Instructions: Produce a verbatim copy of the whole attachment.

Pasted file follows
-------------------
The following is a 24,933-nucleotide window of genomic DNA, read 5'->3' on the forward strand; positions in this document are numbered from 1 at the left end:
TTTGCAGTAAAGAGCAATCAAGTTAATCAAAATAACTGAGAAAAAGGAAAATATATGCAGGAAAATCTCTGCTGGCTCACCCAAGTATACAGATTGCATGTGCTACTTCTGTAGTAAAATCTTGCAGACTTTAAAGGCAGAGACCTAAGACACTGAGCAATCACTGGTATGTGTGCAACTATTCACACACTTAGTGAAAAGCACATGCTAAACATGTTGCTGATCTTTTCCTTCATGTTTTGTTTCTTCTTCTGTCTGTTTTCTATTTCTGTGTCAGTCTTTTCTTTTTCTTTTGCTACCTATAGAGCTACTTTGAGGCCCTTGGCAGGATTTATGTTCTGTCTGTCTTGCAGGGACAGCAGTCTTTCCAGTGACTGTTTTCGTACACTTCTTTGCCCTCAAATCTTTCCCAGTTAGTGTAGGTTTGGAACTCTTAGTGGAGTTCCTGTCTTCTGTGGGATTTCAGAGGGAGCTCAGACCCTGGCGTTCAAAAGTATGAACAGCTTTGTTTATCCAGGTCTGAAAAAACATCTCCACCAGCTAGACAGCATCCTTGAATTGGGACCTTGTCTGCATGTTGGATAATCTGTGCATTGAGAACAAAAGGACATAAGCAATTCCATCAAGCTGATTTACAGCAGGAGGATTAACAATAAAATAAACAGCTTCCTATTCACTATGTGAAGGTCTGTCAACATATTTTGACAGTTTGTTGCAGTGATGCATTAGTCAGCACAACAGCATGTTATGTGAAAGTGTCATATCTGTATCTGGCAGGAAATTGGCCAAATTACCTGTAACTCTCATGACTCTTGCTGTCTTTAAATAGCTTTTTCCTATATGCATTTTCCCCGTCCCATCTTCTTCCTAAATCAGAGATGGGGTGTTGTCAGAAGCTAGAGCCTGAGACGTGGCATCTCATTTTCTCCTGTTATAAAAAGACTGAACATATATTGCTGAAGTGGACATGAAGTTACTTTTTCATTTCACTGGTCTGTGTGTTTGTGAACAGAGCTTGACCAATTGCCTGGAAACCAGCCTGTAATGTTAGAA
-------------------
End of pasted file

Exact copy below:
The following is a 24,933-nucleotide window of genomic DNA, read 5'->3' on the forward strand; positions in this document are numbered from 1 at the left end:
TTTGCAGTAAAGAGCAATCAAGTTAATCAAAATAACTGAGAAAAAGGAAAATATATGCAGGAAAATCTCTGCTGGCTCACCCAAGTATACAGATTGCATGTGCTACTTCTGTAGTAAAATCTTGCAGACTTTAAAGGCAGAGACCTAAGACACTGAGCAATCACTGGTATGTGTGCAACTATTCACACACTTAGTGAAAAGCACATGCTAAACATGTTGCTGATCTTTTCCTTCATGTTTTGTTTCTTCTTCTGTCTGTTTTCTATTTCTGTGTCAGTCTTTTCTTTTTCTTTTGCTACCTATAGAGCTACTTTGAGGCCCTTGGCAGGATTTATGTTCTGTCTGTCTTGCAGGGACAGCAGTCTTTCCAGTGACTGTTTTCGTACACTTCTTTGCCCTCAAATCTTTCCCAGTTAGTGTAGGTTTGGAACTCTTAGTGGAGTTCCTGTCTTCTGTGGGATTTCAGAGGGAGCTCAGACCCTGGCGTTCAAAAGTATGAACAGCTTTGTTTATCCAGGTCTGAAAAAACATCTCCACCAGCTAGACAGCATCCTTGAATTGGGACCTTGTCTGCATGTTGGATAATCTGTGCATTGAGAACAAAAGGACATAAGCAATTCCATCAAGCTGATTTACAGCAGGAGGATTAACAATAAAATAAACAGCTTCCTATTCACTATGTGAAGGTCTGTCAACATATTTTGACAGTTTGTTGCAGTGATGCATTAGTCAGCACAACAGCATGTTATGTGAAAGTGTCATATCTGTATCTGGCAGGAAATTGGCCAAATTACCTGTAACTCTCATGACTCTTGCTGTCTTTAAATAGCTTTTTCCTATATGCATTTTCCCCGTCCCATCTTCTTCCTAAATCAGAGATGGGGTGTTGTCAGAAGCTAGAGCCTGAGACGTGGCATCTCATTTTCTCCTGTTATAAAAAGACTGAACATATATTGCTGAAGTGGACATGAAGTTACTTTTTCATTTCACTGGTCTGTGTGTTTGTGAACAGAGCTTGACCAATTGCCTGGAAACCAGCCTGTAATGTTAGAA